WARNING: Video contains a few seconds of flashing light.
Moviegoers, local theaters and the Epilepsy Foundation are all issuing warnings that viewers with a certain type of epilepsy could be at risk if they see Incredibles 2.
The warning comes after people posted concerns on social media that a few scenes involving one of the film's villains, Screenslaver, could trigger people with photosensitive epilepsy because it contains a series of bright flashing lights. Only about 3 percent of epileptics have it.
"It's really only related to people that are susceptible but unfortunately, photosensitive epilepsy is something that can occur in children when they get to a certain age," said Dr. Jacqueline French, the Epilepsy Foundation's chief scientific officer. "They may not know they have photosensitive epilepsy because they've never been exposed to flashing lights like that before."
The frequency and intensity of the flashing lights increase the potential of triggering a seizure. Dr. French said people are the most sensitive in a range between 10 and 30 flashes a second.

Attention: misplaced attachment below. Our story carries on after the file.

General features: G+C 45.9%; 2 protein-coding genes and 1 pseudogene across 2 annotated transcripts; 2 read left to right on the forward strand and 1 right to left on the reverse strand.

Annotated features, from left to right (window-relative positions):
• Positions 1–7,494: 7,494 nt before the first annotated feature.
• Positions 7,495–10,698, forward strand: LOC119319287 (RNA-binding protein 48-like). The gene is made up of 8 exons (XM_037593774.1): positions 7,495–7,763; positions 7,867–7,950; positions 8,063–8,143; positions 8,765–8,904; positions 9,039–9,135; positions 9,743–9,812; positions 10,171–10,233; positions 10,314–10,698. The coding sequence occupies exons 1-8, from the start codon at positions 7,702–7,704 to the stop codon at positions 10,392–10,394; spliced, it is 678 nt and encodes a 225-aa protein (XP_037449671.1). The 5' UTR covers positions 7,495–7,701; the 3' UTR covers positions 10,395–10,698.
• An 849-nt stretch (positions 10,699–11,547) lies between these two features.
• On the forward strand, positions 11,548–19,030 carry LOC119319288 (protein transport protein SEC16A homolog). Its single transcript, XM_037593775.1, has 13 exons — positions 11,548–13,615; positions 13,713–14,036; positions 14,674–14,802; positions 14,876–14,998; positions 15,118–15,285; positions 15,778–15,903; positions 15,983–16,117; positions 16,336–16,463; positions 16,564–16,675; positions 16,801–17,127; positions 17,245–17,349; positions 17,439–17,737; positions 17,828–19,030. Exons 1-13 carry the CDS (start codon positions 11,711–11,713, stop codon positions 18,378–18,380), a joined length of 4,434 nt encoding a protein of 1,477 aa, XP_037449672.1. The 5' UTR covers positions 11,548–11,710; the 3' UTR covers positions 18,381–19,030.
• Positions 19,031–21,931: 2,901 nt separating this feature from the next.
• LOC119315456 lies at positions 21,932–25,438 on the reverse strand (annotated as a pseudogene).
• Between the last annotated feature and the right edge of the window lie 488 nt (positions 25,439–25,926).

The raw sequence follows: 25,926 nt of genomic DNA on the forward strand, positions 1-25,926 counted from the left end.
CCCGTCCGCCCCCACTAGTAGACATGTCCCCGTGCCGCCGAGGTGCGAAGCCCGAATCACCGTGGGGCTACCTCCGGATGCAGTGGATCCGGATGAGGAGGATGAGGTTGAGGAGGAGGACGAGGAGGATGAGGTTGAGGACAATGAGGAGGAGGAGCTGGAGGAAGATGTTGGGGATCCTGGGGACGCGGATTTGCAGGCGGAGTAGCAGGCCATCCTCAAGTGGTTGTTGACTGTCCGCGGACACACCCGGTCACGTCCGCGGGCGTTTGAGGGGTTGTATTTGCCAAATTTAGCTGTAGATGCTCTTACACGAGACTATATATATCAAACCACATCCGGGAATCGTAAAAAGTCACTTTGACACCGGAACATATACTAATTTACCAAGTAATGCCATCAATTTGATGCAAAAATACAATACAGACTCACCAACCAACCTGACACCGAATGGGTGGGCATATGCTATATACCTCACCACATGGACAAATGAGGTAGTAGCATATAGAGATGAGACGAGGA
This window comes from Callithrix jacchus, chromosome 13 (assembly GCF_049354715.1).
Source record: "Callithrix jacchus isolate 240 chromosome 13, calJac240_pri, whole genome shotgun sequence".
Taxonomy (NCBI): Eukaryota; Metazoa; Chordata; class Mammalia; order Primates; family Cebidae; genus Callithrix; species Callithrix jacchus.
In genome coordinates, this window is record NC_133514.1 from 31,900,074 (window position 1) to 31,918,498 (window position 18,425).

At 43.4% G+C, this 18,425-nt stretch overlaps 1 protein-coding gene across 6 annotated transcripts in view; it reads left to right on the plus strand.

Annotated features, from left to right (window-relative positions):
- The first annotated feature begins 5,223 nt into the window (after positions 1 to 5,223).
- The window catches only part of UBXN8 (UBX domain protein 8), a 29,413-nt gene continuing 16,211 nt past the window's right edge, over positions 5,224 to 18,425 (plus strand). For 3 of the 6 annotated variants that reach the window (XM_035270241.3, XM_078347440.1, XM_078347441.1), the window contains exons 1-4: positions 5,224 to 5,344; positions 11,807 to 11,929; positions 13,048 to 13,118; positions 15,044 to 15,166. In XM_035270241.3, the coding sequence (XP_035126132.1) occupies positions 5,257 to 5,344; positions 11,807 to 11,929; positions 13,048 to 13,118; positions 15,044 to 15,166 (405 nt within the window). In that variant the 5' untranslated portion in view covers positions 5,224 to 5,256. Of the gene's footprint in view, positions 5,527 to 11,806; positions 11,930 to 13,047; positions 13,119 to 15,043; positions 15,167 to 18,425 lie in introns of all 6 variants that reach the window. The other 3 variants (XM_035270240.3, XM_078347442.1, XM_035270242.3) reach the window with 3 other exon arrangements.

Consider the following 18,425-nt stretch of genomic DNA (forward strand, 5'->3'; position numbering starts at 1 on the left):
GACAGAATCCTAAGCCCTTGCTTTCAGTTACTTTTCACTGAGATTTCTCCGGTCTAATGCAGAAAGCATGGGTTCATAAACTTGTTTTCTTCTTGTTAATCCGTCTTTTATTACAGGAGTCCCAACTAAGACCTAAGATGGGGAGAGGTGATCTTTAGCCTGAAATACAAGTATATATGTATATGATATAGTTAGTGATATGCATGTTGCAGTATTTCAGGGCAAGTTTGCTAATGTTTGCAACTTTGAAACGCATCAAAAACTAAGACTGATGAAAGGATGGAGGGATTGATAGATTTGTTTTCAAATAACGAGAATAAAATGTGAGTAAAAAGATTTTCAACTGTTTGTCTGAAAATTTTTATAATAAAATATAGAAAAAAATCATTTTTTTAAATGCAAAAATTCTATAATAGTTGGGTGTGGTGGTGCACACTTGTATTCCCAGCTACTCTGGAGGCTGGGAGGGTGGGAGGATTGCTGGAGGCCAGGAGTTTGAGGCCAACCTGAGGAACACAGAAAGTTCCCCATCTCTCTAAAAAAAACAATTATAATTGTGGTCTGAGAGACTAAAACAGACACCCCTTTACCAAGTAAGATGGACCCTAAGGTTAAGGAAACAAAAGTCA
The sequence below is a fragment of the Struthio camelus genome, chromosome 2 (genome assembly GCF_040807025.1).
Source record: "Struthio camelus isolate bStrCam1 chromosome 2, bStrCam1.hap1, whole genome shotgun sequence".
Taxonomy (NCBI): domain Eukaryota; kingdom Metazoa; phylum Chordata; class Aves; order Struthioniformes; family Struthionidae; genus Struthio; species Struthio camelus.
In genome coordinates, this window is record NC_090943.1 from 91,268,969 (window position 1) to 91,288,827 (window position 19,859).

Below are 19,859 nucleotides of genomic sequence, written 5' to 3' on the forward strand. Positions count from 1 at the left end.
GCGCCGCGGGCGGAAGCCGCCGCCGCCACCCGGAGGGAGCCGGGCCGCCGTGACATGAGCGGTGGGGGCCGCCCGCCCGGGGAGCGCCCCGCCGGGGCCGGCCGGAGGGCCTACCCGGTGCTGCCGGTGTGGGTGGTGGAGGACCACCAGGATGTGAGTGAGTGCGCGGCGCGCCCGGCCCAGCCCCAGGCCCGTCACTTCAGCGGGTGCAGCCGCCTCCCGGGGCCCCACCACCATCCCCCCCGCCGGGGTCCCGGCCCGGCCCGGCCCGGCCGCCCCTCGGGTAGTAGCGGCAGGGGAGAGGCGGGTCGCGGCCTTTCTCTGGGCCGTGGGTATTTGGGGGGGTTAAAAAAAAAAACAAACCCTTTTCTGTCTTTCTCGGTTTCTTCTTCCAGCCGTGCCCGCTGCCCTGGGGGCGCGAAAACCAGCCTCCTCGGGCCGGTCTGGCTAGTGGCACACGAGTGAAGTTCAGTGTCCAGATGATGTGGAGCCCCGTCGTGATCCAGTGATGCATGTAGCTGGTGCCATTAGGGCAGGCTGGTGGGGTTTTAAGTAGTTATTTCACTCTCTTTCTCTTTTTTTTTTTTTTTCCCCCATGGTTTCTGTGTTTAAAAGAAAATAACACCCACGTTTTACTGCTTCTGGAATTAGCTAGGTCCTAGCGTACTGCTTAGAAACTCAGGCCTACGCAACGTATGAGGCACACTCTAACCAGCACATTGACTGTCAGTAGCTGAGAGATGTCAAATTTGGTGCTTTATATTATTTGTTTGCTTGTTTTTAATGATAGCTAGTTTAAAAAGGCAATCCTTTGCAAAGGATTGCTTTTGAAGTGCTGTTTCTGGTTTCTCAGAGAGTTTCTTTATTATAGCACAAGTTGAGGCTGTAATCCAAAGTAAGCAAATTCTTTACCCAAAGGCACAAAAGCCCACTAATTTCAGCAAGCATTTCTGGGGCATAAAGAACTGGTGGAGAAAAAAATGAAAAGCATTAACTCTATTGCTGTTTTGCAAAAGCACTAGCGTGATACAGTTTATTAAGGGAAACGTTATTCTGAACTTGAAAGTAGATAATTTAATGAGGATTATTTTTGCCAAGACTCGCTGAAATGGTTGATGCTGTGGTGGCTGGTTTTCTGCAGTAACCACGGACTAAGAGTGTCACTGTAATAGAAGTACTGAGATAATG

"The more intense the light, the more likely those flashes are going to cause a problem," she said. "If you happen to have a sequence where lights are flashing at that particular frequency, they may be more of a problem than brighter light that doesn't flash or have the right frequency."
The Epilepsy Foundation issued a statement Saturday and announced that it had contacted the Walt Disney Company to suggest it issue a warning, but it's unclear if the appearance of posted warnings in theaters across the country was a directive from the company. According to USA Today, Disney directed theaters Friday to start posting the warning.
Dr. Arayamparambil Anilkumar, a pediatric neurologist at the University of Missouri Children's Hospital, pointed out that in the late 1990's, the new "Pokemon" movie sent hundreds of children to the hospital after a scene that featured red and blue flashing lights. Many of them were not previously diagnosed with seizures and epilepsy.
"After that, there was a trend among the movie and video game producers to reduce the impact of flashing lights and patent sensitivity in people who are susceptible to this," he said.
Dr. French said that this could revitalize the awareness that the "Pokemon" movie inspired following the incident.
"I'm sure this will then increase people's awareness that they need to consider the type of flashing light, and warn appropriately or try to avoid the frequency that will cause problems," she said.
Dr. Anilkumar recommends that people already diagnosed with photosensitive epilepsy avoid seeing the movie, but others who aren't but feel uncomfortable can close one eye or even leave the theater.
"Closing eyes will not really prevent it," he said.